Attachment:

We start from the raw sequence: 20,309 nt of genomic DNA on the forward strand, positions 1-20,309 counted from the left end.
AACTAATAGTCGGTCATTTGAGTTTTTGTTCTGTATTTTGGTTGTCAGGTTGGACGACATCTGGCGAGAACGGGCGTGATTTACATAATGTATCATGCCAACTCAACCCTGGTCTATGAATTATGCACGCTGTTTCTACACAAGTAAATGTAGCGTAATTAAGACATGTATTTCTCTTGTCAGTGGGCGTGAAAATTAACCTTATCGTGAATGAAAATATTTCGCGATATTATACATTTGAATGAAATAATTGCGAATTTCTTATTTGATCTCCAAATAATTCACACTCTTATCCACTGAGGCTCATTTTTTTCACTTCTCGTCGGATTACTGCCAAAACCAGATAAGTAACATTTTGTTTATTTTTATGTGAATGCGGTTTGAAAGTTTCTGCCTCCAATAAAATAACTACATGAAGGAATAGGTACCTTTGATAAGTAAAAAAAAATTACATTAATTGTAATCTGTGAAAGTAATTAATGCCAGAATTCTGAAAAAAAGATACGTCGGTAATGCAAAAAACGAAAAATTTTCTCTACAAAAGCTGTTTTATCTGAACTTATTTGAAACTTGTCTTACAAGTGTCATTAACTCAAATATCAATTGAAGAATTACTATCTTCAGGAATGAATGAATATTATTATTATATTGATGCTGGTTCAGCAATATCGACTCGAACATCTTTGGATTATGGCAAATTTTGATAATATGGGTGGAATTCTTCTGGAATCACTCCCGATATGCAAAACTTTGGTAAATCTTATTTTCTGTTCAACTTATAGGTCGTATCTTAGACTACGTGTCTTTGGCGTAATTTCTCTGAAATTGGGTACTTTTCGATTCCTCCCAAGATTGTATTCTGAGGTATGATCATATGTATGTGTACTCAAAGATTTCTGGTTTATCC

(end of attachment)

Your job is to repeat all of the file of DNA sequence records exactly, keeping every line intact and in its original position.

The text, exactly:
We start from the raw sequence: 20,309 nt of genomic DNA on the forward strand, positions 1-20,309 counted from the left end.
AACTAATAGTCGGTCATTTGAGTTTTTGTTCTGTATTTTGGTTGTCAGGTTGGACGACATCTGGCGAGAACGGGCGTGATTTACATAATGTATCATGCCAACTCAACCCTGGTCTATGAATTATGCACGCTGTTTCTACACAAGTAAATGTAGCGTAATTAAGACATGTATTTCTCTTGTCAGTGGGCGTGAAAATTAACCTTATCGTGAATGAAAATATTTCGCGATATTATACATTTGAATGAAATAATTGCGAATTTCTTATTTGATCTCCAAATAATTCACACTCTTATCCACTGAGGCTCATTTTTTTCACTTCTCGTCGGATTACTGCCAAAACCAGATAAGTAACATTTTGTTTATTTTTATGTGAATGCGGTTTGAAAGTTTCTGCCTCCAATAAAATAACTACATGAAGGAATAGGTACCTTTGATAAGTAAAAAAAAATTACATTAATTGTAATCTGTGAAAGTAATTAATGCCAGAATTCTGAAAAAAAGATACGTCGGTAATGCAAAAAACGAAAAATTTTCTCTACAAAAGCTGTTTTATCTGAACTTATTTGAAACTTGTCTTACAAGTGTCATTAACTCAAATATCAATTGAAGAATTACTATCTTCAGGAATGAATGAATATTATTATTATATTGATGCTGGTTCAGCAATATCGACTCGAACATCTTTGGATTATGGCAAATTTTGATAATATGGGTGGAATTCTTCTGGAATCACTCCCGATATGCAAAACTTTGGTAAATCTTATTTTCTGTTCAACTTATAGGTCGTATCTTAGACTACGTGTCTTTGGCGTAATTTCTCTGAAATTGGGTACTTTTCGATTCCTCCCAAGATTGTATTCTGAGGTATGATCATATGTATGTGTACTCAAAGATTTCTGGTTTATCC